Predicting Operative Techniques and Outcomes in Laparoscopic Paraesophageal Hernia Repair (PEHR) by Computed Tomography (CT) Measurements

Samuel W Ross, MD, MPH, Blair A Wormer, MD, Bindhu Oommen, MD, MPH, Mimi Kim, MD, John D Watkins, Amanda L Walters, MS, Vedra A Augenstein, MD, Brant T Heniford, MD. Carolinas Medical Center, Dept. of Surgery, Division of Gastrointestinal and Minimally Invasive Surgery.

INTRODUCTION: Large PEHR can be challenging to plan pre-operatively given the multiple options for surgical repair. We hypothesized that greater dimensions of paraesophageal hernia (PEH) on pre-operative CT of would predict the need for salvage techniques in PEHR.

METHODS AND PROCEDURES: We queried our prospectively collected, institutional hernia-specific database for all PEHR from 2008 to March 2013. Only PEHR with pre-operative CT of the chest and/or abdomen were included. CT measurements of defect and hernia sac were obtained using transverse, coronal and sagittal views. Area and volume were calculated using standard formulas. CT measurements, esophageal length on upper endoscopy, and recurrent hernia status were then analyzed by operative techniques and patient outcomes using standard statistical methods; significance set at p≤0.05.

RESULTS: There were 103 laparoscopic PEHR, with three conversions to open. Mean age was 63.8±11.7 years, BMI was 30.2±12.8 kg/m2, and esophageal length was 35.2±3.7cm. The population was 35.0% male, 12.6% diabetic, 8.7% smoker. Distribution of PEH by classification was 17.5% Type I, 1.9% Type II, 57.3% type III and 23.3% Type IV PEH; 13.6% were emergent and 14.6% recurrent. There were no Collis gastroplasties; biologic mesh was used in 65.1%, and fundoplication was performed in 51.5%. Average CT measurements were as follows: defect width 4.5±2.0cm, depth 6.8±3.0cm, area 19.4±15.7 cm2; sac length 7.8±3.5cm, width 10.3±5.0cm, depth 6.8±3.1cm, area 74.4±59.1 cm2, volume 3,369±3,723 cm3. The crura could not be closed in 17.7%: salvage gastropexy was performed in 13.6%, and gastric diversion in 7.8%. Average length of stay was 5.8±6.9 days and inpatient charges were $61,285±48,749. There was a 4.6% recurrence rate, 6.3% required post-operative endoscopy, 7.3% had recurrent symptoms and there was one death. Operative techniques and patient outcomes association with pre-operative CT measurements are presented in the Table. Mesh use, reoperation, readmission, incisional hernia formation, and death were not associated with increased CT measurements or recurrent hernia; p>0.05. Esophageal length did not correlate with any operative techniques or outcomes; p>0.05.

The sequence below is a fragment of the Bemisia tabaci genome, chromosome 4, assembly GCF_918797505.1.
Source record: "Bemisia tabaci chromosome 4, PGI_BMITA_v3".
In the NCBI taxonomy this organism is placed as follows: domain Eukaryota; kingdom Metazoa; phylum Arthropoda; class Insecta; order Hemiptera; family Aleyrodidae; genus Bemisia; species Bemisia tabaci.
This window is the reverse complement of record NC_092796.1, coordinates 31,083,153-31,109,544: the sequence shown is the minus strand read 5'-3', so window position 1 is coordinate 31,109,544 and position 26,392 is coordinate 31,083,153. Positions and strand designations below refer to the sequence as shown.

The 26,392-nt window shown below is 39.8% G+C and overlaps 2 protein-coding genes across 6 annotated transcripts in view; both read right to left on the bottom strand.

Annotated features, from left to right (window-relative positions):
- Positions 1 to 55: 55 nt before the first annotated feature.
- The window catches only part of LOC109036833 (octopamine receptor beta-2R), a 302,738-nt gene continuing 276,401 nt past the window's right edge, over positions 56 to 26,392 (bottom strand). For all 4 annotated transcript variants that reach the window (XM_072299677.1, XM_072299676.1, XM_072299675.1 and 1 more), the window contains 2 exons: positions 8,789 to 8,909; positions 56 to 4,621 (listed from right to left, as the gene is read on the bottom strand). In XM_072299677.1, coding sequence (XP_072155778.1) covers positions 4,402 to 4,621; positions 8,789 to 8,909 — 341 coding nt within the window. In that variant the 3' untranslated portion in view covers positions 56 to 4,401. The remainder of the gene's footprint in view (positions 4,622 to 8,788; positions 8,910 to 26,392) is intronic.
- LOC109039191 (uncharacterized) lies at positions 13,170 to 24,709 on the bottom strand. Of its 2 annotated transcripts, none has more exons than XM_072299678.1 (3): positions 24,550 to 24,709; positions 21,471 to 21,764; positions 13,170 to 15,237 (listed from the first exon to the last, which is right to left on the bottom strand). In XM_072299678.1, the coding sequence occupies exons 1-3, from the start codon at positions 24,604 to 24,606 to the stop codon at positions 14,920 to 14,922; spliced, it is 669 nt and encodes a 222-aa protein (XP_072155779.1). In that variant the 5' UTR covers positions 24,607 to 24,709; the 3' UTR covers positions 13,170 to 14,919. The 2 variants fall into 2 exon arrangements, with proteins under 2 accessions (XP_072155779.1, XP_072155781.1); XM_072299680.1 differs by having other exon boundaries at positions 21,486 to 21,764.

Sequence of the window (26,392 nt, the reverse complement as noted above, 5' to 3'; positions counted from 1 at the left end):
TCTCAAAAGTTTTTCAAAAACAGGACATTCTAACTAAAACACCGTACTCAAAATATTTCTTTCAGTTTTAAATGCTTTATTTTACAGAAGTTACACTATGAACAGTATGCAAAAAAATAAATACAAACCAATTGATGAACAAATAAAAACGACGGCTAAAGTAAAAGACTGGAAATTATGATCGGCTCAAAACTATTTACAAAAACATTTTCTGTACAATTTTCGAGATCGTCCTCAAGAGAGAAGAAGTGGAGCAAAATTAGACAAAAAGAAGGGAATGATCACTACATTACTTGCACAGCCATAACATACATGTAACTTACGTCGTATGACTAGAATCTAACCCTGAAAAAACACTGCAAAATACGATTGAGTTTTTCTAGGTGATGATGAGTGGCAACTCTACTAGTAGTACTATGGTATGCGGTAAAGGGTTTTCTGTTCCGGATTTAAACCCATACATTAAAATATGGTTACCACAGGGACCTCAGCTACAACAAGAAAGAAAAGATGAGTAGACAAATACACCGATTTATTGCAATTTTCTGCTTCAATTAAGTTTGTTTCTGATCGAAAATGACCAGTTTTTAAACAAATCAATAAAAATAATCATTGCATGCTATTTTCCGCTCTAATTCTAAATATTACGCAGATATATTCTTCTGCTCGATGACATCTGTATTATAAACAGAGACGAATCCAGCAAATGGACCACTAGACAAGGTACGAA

CONCLUSION: Repair of large PEH requires a variety of techniques to adequately prevent reherniation and recurrent symptoms. Pre-operative CT measurements of defect area, hernia sac area and volume correlate with increased use of operative salvage techniques, post-operative complications, and charges. CT can be a valuable adjunct in operative planning and risk assessment in large and recurrent hernias. Additionally, recurrent hernia is an indicator that gastric diversion or other salvage technique is required.

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